Ancient India

History of the Chalukyas of Badami

The Chalukyas of Badami

From the 6th to the 8th century AD the Chalukyas were the dominant power in the Deccan.The Chalukya inscriptions provide valuable material for the reconstruction of a continuous history of the Deccan together with its contact with South India for about 200 years. Chalukya power had its rise in the west with its capital at Vatapi.It established a kingdom corresponding to the modern Bombay state with some additions to the south and east but without Kathiawad and Gujarat. The Chalukyas of Badami claimed to be Haripuras. They contended that they belonged to the Manavya gotra. They ruled from the middle of the 6th century to the middle of the 8th century AD when they were supplanted by the Rashtrakutas. The later western Chalukyas of Kalyani overthrew the Rashtrakutas in the second half of the 10th century and continued to rule till the end of the 12th century. An offshoot of the western Chalukyas known as the eastern Chalukyas established its power at Vengi from the 7th century to 12th century.

Religion of Chalukyas

The Chalukyas were the followers of Brahmanical religion but they also followed a policy of religious tolerance. During their reign Jainism prospered in the Deccan. Many Chalukyan kings granted villages to well known Jain scholars. There is no information regarding Buddhism. As regards Brahmanism there arrived the Bhagvata and Pashupati cults the cults of devotion to Vishnu and Shiva respectively. Superb structures were set up at Vatapi and Pattadakal in the honor of Brahma, Vishnu and Siva. The sacrificial form of worship was composed. Of the Shaivite saints the most popular were Appar, Sambandar, Manikkavasagar and Sundarar.The hymns dedicated to Shiva and Vishnu have been preserved in two separate collections the Tirumurari and the Nalyira Prabandham.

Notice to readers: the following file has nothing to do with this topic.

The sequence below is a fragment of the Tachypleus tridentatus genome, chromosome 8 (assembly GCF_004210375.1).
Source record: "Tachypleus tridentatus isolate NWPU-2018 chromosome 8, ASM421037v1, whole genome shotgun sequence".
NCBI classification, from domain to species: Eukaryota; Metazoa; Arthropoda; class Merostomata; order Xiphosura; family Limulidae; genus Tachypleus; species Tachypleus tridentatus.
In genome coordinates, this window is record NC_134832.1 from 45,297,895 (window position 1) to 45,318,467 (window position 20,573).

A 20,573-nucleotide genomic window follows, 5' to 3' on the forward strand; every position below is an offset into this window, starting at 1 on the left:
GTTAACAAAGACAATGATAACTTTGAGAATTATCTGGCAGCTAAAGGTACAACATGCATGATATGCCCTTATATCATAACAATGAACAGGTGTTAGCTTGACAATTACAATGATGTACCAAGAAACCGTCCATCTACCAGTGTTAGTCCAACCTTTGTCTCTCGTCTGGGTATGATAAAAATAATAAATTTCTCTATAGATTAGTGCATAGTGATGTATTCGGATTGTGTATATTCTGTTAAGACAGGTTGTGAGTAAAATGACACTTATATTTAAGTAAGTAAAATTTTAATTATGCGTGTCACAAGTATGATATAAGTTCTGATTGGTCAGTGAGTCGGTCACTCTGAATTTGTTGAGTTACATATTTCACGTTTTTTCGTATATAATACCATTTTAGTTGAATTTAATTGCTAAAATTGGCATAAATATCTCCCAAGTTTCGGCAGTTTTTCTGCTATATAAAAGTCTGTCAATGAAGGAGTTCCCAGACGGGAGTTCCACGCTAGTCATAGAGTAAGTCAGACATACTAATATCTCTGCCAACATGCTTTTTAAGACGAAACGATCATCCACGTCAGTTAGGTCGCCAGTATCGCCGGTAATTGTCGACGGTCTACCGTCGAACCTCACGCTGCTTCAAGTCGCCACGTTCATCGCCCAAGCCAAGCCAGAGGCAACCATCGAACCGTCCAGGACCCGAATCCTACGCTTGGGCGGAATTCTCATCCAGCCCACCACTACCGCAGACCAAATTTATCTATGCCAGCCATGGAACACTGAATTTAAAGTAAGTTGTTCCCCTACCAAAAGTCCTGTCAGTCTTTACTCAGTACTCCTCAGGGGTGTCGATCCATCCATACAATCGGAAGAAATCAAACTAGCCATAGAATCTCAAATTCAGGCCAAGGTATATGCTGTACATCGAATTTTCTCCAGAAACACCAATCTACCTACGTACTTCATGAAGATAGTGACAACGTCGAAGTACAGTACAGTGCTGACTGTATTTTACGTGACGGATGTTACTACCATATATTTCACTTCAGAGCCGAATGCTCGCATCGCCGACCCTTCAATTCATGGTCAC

The Jainism and Buddhism gradually gave way to a new form of religious worship the devotional cults of the Tamil saints which later came to be called the Bhakti movement. The devotional aspect was formulated in a relationship between god and man based on love. Tamil devotionalism achieved a great wave of popularity in the 6th and 7th centauries AD and continued in the hymns and sermons of the Nayanars and the Alvars.

Chalukyan Language

Sanskrit was the recognized medium in these mathas and was also the official language at the court. Two outstanding Sanskirt works of this age are Bharavi’s Kiratarjunia and Dandin’s Dashakumarcharita.Apart from the university at Kanchi which acquired fame equal to that of Nalanda there were a number of other Sanskrit colleges. Apart from Sanskrit various regional languages also prospered –Tamil in the far south and Kannada in the Deccan.References are made to the existence of considerable literature in Kannada at this time but little has survived.

A 7th century inscriptions of a Chalukyan king at Badami mentions Kannada as the local Prakrit or natural language and Sanskrit as the language of culture which summarizes relationship between two languages.

Chalukyan Art Architecture

Art made great progress under the patronage of Chalukya kings. A new style of architecture known as the Chalukya style which was different from the Gupta style was developed during this period. Aihole represents the best of Chalukyan architecture and thus has rightly called the cradle of Indian temple architecture. The three famous temples at Aihole are Ladh Khan Temple, Durga temple and Hucchimalligudi temple. The Ladh temple is a flat roofed structure. The Durga temple was an experiment seeking to adopt the Buddhist chaitya to a Brahmanical temple. The Hucchimalligudi temple is very much similar to the Durga temple but smaller than it. The movement of rock-cut halls was initiated during the 7th century AD. There are as many as 10 temples at Pattadakal belonging to this period.

There are four temples in the northern style and six of them follow the Dravidian style. Among them the temple of Virupaksha is the most important one. It is a direct initiation of the Kailashnatha temple of Kanchi and was built by one of the queens of Vikramaditya II. Another important achievement of the Chalukyan art was the building of excavated cave temples of Hindu gods. The Melagiti Sivalaya at Badami is a small but finely proportioned and magnificently located temple.

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